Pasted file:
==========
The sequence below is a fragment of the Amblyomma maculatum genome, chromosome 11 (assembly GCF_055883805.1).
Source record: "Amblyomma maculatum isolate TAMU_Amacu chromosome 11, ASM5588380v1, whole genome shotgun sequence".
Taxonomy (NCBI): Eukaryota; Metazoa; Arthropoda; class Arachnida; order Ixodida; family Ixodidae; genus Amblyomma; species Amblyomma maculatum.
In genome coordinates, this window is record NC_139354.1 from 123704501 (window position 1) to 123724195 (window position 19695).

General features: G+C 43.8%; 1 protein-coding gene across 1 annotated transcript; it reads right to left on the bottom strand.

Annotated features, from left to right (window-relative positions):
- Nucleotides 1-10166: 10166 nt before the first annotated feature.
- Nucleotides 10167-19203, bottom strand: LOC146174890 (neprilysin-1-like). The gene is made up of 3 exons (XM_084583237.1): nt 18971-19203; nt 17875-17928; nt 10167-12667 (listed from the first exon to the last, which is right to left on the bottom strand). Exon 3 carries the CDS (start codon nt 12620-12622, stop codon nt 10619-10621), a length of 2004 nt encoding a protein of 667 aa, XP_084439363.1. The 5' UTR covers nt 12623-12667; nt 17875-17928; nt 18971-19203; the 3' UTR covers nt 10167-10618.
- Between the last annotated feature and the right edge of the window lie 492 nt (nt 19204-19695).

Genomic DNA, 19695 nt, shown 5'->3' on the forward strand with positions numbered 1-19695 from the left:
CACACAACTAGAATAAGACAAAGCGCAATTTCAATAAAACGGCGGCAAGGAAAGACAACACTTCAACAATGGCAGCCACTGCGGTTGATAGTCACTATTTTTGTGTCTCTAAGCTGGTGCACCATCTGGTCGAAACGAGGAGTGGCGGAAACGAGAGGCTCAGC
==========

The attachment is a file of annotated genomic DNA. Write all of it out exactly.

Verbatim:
The sequence below is a fragment of the Amblyomma maculatum genome, chromosome 11 (assembly GCF_055883805.1).
Source record: "Amblyomma maculatum isolate TAMU_Amacu chromosome 11, ASM5588380v1, whole genome shotgun sequence".
Taxonomy (NCBI): Eukaryota; Metazoa; Arthropoda; class Arachnida; order Ixodida; family Ixodidae; genus Amblyomma; species Amblyomma maculatum.
In genome coordinates, this window is record NC_139354.1 from 123704501 (window position 1) to 123724195 (window position 19695).

General features: G+C 43.8%; 1 protein-coding gene across 1 annotated transcript; it reads right to left on the bottom strand.

Annotated features, from left to right (window-relative positions):
- Nucleotides 1-10166: 10166 nt before the first annotated feature.
- Nucleotides 10167-19203, bottom strand: LOC146174890 (neprilysin-1-like). The gene is made up of 3 exons (XM_084583237.1): nt 18971-19203; nt 17875-17928; nt 10167-12667 (listed from the first exon to the last, which is right to left on the bottom strand). Exon 3 carries the CDS (start codon nt 12620-12622, stop codon nt 10619-10621), a length of 2004 nt encoding a protein of 667 aa, XP_084439363.1. The 5' UTR covers nt 12623-12667; nt 17875-17928; nt 18971-19203; the 3' UTR covers nt 10167-10618.
- Between the last annotated feature and the right edge of the window lie 492 nt (nt 19204-19695).

Genomic DNA, 19695 nt, shown 5'->3' on the forward strand with positions numbered 1-19695 from the left:
CACACAACTAGAATAAGACAAAGCGCAATTTCAATAAAACGGCGGCAAGGAAAGACAACACTTCAACAATGGCAGCCACTGCGGTTGATAGTCACTATTTTTGTGTCTCTAAGCTGGTGCACCATCTGGTCGAAACGAGGAGTGGCGGAAACGAGAGGCTCAGC